CNN Hires a Kinder, Gentler Conservative

David Frum is no Erick Erickson

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It was just last year that CNN hired flame-throwing, crass-tweeting Redstate managing editor Erick Erickson as its right-wing political contributor. The hire gave liberals a near heart attack. But today, CNN seems to be making amends, hiring David Frum, the kind of conservative liberals like to like, as the network's new political contributor for the 2012 election season.

“CNN is where the national conversation starts,” said David Frum in a CNN press release announcing the hire. “In this exciting election year, I am truly honored to join that conversation.”

The question is: will the right want him in that conversation? In the post-Bush years, Frum has served as a yardstick for the GOP's rightward lurch. The former George W. Bush speechwriter, columnist and founder of had a very public split with the conservative establishment in March of last year when he was booted from the conservative think tank American Enterprise Institute. Questions still linger as to the nature of his termination at AEI, but his departure occurred shortly after his "scathing criticism of the GOP" for not compromising on the Democrats' health care reform bill. Outside of the health care debate, Frum has also criticized the right on a range of issues from the embarrassing Shirley Sherrod affair to attacks on Obama from Dinesh D’Souza and Newt Gingrich

In short: he's no Erick Erickson: the rock 'em sock 'em pundit who makes headlines for reviving the Obama "death panel" meme or saying things like "Social Security is, for all intents and purposes, a Ponzi scheme." Almost as if to highlight the contrast, Frum appeared on CNN's The Situation Room at 4:40 p.m. today and criticized Texas governor Rick Perry for calling Social Security a Ponzi scheme.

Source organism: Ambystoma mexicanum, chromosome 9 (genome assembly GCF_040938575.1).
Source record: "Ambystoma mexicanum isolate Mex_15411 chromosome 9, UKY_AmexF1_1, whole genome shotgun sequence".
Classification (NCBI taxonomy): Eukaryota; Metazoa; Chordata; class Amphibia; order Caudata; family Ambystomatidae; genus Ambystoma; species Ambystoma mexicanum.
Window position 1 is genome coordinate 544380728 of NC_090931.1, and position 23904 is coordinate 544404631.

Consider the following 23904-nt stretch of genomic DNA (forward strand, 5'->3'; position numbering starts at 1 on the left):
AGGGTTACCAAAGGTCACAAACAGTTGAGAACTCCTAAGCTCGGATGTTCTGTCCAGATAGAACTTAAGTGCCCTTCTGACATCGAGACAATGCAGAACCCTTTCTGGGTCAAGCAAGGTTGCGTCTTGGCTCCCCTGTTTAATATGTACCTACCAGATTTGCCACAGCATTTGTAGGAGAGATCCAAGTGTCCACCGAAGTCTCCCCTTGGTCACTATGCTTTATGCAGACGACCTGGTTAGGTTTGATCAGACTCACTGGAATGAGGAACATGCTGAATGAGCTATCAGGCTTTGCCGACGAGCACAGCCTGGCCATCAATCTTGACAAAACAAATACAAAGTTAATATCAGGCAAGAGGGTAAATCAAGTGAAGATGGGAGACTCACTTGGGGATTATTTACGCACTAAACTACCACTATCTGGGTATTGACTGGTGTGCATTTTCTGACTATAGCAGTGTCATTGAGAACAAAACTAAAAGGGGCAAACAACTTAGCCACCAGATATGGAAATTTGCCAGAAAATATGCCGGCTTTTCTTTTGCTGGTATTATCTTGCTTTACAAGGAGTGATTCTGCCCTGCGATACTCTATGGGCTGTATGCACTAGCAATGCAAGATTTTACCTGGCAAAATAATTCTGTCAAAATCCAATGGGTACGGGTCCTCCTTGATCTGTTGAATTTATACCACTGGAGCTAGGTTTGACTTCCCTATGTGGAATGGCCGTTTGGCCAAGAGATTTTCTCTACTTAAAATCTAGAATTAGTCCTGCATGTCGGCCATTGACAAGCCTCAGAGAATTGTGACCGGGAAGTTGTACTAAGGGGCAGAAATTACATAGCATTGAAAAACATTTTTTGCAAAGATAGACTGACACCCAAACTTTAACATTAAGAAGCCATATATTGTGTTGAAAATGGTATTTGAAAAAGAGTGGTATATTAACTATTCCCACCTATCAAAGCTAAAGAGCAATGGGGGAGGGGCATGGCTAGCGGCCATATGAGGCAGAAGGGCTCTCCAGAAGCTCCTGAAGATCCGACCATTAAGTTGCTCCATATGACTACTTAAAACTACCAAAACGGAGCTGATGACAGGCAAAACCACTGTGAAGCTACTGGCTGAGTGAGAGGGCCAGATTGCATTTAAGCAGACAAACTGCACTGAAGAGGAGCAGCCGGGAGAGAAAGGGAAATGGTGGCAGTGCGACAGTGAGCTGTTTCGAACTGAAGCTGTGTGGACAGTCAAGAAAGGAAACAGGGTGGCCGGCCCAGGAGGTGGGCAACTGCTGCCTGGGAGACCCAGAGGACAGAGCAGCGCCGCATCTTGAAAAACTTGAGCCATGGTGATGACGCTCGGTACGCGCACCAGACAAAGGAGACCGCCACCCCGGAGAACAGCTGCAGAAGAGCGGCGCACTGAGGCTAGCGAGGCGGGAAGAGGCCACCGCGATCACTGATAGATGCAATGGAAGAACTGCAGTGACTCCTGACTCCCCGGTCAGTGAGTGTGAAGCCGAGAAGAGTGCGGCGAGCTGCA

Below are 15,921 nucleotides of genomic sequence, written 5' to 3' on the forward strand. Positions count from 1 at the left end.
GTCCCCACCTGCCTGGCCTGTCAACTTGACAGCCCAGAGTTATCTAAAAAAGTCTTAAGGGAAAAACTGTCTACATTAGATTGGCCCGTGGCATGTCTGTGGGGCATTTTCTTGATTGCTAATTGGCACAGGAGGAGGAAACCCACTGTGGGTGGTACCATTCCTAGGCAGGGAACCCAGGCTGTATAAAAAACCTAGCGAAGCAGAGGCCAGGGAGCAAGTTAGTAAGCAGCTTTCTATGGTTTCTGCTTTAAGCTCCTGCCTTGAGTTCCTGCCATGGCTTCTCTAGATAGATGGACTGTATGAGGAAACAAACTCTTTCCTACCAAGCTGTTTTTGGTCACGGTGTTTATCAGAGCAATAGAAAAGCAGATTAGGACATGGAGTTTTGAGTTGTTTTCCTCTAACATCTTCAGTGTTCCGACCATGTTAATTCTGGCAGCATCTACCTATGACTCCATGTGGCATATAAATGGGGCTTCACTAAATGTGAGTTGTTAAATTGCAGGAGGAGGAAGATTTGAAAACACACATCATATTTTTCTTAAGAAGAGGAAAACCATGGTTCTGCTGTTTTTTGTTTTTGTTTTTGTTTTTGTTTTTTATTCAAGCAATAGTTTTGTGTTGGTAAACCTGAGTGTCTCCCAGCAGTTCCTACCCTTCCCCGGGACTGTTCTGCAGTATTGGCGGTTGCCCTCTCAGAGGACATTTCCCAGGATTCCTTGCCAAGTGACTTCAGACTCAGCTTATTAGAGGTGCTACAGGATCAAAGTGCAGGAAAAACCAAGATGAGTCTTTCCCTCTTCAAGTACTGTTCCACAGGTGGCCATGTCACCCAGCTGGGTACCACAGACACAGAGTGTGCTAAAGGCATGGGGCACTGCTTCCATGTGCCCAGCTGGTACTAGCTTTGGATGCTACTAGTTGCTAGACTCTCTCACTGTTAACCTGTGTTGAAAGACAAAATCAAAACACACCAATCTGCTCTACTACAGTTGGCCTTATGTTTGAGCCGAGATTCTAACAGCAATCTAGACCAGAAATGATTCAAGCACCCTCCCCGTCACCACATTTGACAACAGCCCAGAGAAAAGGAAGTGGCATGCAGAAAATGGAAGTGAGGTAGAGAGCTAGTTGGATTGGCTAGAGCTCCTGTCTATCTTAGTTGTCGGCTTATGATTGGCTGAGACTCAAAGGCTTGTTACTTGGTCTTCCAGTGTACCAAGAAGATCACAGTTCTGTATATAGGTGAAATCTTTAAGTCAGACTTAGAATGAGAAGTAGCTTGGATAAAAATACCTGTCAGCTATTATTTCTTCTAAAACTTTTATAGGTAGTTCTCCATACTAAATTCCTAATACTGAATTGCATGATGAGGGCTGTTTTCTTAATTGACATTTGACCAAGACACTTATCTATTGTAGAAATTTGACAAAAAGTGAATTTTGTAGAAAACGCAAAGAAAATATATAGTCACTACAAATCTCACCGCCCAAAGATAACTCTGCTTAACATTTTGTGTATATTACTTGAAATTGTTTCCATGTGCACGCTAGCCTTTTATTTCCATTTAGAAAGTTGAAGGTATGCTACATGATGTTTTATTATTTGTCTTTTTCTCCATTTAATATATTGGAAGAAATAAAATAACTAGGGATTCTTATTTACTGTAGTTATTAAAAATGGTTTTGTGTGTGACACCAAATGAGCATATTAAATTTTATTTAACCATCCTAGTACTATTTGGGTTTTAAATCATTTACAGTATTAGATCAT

Important to note, however, while no one would deny Erickson is a resolutely right-wing conservative, it has been clear he moderated his behavior on-air after signing on with CNN. On multiple television appearances, he disowned inflammatory, partisan tweets he sent out after getting his new job. And a scan of his offenses on the heavy-handed liberal watchdog site Media Matters, shows the vast majority of his "controversies" occurred on his blog Redstate, not on television. His latest televised offense? Spreading a factual inaccuracy about the extent of The Washington Post's coverage of Rick Perry's hunting lodge scandal:

Meanwhile, David Frum's televised appearances prior to his new contributor status, have sought a pox-on-both-your-houses-style approach. Take last week's appearance on CNN's American Morning when he made a bipartisan argument against America's "broken" government: "We need institutional change... We have two parties that... have harder and harder ideological disagreements and won't cooperate... The system needs all of these bodies to work together and increasingly the parties don't want to do that."

Clearly Frum is a card-carrying Republican. But his attacks on the far-right and the Tea Party, in "traitor" publications such as The New York Times mean the network is getting a kinder, gentler conservative contributor into the mix. While Erickson remains a staple at CNN, Frum will proudly add a RINO element to CNN's "Best Political Team."

This article is from the archive of our partner The Wire.